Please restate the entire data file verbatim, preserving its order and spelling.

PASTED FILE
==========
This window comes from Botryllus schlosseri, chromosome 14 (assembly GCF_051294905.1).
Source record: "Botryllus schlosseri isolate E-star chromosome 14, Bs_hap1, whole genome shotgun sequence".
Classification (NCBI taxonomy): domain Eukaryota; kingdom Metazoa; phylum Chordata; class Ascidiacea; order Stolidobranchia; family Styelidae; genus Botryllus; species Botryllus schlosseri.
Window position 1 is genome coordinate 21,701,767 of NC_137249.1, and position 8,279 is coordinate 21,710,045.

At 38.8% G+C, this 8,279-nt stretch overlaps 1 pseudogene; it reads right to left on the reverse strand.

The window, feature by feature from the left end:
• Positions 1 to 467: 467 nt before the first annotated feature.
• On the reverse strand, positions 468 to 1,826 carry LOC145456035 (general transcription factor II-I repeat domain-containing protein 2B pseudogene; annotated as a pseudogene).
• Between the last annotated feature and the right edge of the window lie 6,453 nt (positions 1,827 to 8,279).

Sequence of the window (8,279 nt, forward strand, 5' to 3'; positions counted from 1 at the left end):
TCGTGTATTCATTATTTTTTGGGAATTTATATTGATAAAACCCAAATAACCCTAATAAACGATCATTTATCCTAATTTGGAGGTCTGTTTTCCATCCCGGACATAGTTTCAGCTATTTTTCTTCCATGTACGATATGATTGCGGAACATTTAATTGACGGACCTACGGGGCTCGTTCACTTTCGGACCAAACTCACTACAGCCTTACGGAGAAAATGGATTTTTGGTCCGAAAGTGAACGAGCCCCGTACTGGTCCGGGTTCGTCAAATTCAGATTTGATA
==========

This window comes from Botryllus schlosseri, chromosome 14 (assembly GCF_051294905.1).
Source record: "Botryllus schlosseri isolate E-star chromosome 14, Bs_hap1, whole genome shotgun sequence".
Classification (NCBI taxonomy): domain Eukaryota; kingdom Metazoa; phylum Chordata; class Ascidiacea; order Stolidobranchia; family Styelidae; genus Botryllus; species Botryllus schlosseri.
Window position 1 is genome coordinate 21,701,767 of NC_137249.1, and position 8,279 is coordinate 21,710,045.

At 38.8% G+C, this 8,279-nt stretch overlaps 1 pseudogene; it reads right to left on the reverse strand.

The window, feature by feature from the left end:
• Positions 1 to 467: 467 nt before the first annotated feature.
• On the reverse strand, positions 468 to 1,826 carry LOC145456035 (general transcription factor II-I repeat domain-containing protein 2B pseudogene; annotated as a pseudogene).
• Between the last annotated feature and the right edge of the window lie 6,453 nt (positions 1,827 to 8,279).

Sequence of the window (8,279 nt, forward strand, 5' to 3'; positions counted from 1 at the left end):
TCGTGTATTCATTATTTTTTGGGAATTTATATTGATAAAACCCAAATAACCCTAATAAACGATCATTTATCCTAATTTGGAGGTCTGTTTTCCATCCCGGACATAGTTTCAGCTATTTTTCTTCCATGTACGATATGATTGCGGAACATTTAATTGACGGACCTACGGGGCTCGTTCACTTTCGGACCAAACTCACTACAGCCTTACGGAGAAAATGGATTTTTGGTCCGAAAGTGAACGAGCCCCGTACTGGTCCGGGTTCGTCAAATTCAGATTTGATA